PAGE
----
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In the digital era of smartphones, youtube, social media and blogging- a new type of reporting has emerged- “Citizen Journalism.” The potential for amateur reporters to publish their stories is greater than ever before and citizen journalism is changing the landscape of the media sphere and the journalism industry as we know it.

Image via Shutterstock

Surveillance is more prominent in today’s society then ever before. With the internet, smartphone apps, location services, social media and CCTV cameras– to name a few- “big brother” really is watching. Whether the surveillance power of everyday citizens is utilised in a positive or negative context, the ability to publish a story into the public domain is literally the click of a few buttons away.

Image via Shutterstock

The power of citizen journalism to be used as a watch-dog for the justice system has been demonstrated in recent years with cases of police brutality and corruption within the police force being exposed by surveilling citizens. As Bryce Clayton Newell discusses; “Citizens recording police, a form of action that has been coined ‘sousveillance’ (surveillance from underneath) or the ‘participatory panopticon’ has been become increasingly common in recent years” (Newell, 2014, p.59).

Citizen journalism can have an impact on the public’s perception of law enforcment and its legitimacy and can be used to hold police officers accountable for their misconduct. The subway shooting of Oscar Grant in San Francisco in 2009 is an example of this- bystanders recorded the shooting on their phones and the footage was released to media stations and youtube- which eventually led to the conviction of the police officer who carried out the shooting (Newell, 2014, p.61).

On the flip-side, modern surveillance technology is also allowing those in power- such as law enforcement- to have a greater ability to track and monitor members of the public. As Newell discusses- “In recent years, police officers and law enforcement agencies have been conducting increasingly sophisticated (and intensive) information gathering through visual and spacial surveillance of citizens and public spaces” (Newell, 2014, p.60). Greater use of surveillance may be viewed as a measure of protection for members of society, though as Kingsley Dennis discusses- it could also become an intrusion of privacy (Dennnis, 2008, p.351).

Citizen journalism or ‘smartphone journalism’ may be beneficial for exposing wrong doing within society (particularly with those abusing their power) through citizen vigilantism, though the ramifications for professional journalists could be dire. News corporations may have the option to publish breaking stories from members of the public at little or no cost, which leaves the role of the journalist redundant. Citizen journalists with little knowledge of journalistic ethical conduct have the potential to land themselves in hot water or breach privacy laws.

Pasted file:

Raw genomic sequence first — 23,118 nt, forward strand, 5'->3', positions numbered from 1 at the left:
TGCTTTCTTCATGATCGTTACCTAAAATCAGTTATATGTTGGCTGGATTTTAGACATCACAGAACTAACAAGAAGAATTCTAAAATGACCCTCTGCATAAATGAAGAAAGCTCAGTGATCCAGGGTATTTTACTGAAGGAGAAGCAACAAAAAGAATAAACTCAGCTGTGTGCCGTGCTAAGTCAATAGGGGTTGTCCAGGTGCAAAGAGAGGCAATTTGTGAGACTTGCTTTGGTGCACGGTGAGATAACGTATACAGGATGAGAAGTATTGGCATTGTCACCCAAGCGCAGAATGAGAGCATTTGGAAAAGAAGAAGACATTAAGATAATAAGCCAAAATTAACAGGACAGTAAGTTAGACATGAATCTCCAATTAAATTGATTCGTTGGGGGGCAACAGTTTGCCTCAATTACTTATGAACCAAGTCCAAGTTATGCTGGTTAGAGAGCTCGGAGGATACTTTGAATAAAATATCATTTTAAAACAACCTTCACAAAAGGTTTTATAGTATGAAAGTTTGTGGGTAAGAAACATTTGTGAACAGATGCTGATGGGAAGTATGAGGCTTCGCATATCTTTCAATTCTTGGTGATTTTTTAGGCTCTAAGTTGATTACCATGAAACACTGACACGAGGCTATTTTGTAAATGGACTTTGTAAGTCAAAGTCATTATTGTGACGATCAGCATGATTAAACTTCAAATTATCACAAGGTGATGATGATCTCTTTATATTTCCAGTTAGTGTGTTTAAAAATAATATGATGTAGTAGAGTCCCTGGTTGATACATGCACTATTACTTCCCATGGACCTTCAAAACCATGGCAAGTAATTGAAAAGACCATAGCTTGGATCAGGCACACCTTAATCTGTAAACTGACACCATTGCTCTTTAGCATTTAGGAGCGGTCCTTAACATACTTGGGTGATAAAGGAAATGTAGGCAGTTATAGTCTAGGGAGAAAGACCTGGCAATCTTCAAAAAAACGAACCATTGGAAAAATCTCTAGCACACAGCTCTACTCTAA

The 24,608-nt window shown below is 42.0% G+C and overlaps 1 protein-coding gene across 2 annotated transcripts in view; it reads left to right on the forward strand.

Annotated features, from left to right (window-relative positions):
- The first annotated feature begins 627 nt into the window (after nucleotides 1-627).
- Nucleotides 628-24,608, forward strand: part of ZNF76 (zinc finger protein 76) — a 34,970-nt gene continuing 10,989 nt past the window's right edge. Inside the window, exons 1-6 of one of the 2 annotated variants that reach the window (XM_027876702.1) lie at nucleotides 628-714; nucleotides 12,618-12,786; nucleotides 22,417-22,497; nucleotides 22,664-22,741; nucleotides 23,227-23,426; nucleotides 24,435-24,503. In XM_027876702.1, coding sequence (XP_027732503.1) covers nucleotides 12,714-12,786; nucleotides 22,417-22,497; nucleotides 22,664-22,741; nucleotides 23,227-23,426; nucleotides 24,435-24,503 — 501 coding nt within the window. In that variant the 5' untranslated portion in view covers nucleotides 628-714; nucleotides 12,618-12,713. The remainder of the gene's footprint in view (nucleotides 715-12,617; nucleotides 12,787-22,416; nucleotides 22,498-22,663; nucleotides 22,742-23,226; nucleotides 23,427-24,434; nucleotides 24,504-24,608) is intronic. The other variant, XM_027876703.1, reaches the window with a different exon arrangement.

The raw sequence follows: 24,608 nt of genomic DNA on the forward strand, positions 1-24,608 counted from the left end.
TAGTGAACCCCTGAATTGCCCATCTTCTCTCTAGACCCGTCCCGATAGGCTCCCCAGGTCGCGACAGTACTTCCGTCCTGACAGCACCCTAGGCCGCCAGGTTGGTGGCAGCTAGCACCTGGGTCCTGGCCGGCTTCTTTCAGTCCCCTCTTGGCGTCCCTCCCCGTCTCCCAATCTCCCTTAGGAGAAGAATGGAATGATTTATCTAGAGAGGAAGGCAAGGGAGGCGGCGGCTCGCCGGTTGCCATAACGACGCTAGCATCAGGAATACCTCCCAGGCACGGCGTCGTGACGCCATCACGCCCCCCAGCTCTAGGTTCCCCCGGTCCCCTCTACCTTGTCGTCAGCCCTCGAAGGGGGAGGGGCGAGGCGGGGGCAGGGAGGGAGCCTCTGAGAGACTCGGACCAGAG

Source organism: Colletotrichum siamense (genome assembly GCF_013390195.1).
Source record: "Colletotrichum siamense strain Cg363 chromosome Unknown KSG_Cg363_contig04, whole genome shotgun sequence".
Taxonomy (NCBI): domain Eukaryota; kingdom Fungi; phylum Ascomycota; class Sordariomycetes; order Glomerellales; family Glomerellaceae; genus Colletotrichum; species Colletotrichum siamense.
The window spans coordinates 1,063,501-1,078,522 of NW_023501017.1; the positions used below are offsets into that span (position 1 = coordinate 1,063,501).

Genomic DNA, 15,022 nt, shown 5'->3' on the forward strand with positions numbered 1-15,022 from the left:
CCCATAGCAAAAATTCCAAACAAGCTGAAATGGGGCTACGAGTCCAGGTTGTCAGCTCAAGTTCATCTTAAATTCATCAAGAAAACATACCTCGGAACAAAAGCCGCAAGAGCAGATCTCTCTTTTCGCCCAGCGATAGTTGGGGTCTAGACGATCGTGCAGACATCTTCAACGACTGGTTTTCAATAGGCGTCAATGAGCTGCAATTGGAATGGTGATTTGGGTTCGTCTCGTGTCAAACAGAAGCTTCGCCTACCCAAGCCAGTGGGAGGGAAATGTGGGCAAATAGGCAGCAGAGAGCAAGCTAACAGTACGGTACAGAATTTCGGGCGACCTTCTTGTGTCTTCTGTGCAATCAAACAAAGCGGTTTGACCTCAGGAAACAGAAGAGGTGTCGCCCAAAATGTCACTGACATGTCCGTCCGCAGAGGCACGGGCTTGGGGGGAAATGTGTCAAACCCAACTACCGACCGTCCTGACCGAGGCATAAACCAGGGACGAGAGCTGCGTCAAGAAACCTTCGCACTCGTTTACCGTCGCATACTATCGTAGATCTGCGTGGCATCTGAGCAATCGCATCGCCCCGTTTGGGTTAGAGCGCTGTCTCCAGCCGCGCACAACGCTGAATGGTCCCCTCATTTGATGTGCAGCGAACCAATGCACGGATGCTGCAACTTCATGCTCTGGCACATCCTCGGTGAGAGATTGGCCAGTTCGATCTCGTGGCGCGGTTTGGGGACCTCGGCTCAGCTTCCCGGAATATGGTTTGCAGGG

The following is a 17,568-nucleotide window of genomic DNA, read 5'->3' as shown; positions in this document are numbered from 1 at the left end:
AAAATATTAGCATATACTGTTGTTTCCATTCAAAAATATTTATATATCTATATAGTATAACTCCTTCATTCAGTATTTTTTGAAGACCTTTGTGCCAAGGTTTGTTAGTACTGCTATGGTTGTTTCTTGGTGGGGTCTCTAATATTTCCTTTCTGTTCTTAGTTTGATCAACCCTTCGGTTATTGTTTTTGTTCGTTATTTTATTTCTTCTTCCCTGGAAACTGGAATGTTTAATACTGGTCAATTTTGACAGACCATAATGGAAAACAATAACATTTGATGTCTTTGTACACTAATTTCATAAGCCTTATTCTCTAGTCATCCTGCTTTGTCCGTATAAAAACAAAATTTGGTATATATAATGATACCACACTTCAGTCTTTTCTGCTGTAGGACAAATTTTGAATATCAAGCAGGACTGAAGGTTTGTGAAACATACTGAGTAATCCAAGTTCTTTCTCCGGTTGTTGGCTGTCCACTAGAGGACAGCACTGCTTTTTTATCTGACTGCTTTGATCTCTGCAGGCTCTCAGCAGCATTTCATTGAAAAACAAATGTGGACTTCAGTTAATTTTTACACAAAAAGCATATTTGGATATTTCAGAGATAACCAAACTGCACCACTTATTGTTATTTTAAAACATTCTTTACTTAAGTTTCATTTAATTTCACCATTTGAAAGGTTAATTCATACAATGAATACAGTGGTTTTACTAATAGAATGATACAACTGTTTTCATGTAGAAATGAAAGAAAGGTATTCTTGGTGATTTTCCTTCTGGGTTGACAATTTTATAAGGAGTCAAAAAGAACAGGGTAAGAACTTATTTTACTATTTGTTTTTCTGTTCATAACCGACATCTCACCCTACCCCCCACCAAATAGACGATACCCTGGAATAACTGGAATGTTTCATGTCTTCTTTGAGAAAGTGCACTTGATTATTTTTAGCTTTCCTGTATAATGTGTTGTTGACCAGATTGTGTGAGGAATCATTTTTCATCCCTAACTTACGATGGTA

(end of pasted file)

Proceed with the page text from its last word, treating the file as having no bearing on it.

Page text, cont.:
Dennis, K 2008, Keeping a close watch- the rise of self-surveillance and the threat of digital exposure, Sociological Review Vol.56 Issue 3, p.351

Newell, BC 2014, Crossing Lenses: policing’s new visibility and the role of “smartphone journalism” as a form of freedom- preserving reciprocal surveillance, Journal of Law Technology & Policy; Spring2014, Vol.2014 Issue 1, pp. 59-61



What’s the potential for citizen journalism in today’s multi-platform communications environment?


There is boundless potential and possibility for citizen journalism in today’s media sphere. With smartphones, youtube, blogs and social media, to name a few- the potential for amateur reporters to publish their stories is greater than ever before.

News outlets and particularly current affairs programs are gaining much benefit from citizen journalism- they are able to get access to a wider scope of material for stories while cutting the corners of actually producing the work themselves. As Kate Bulkley reports for The Guardian– In the digital era of communication, the value and authenticity between professional news stories and amateur videos filmed on a mobile phone is becoming harder to judge. Some journalists may find citizen reporting a threat to their profession.

Taking picture

Citizen journalism has the potential to deliver stories from events and places that professional journalists may not be able to access, such as citizens in a war zone in Syria. The public can receive up-to the minute reporting from events such as political protests. The phenomenon is radicalising journalism because there is no filter as to what can be published on the Internet. Citizen journalism opens a door for raw and gritty stories as well as light ‘puff’ pieces- the possibilities really are endless.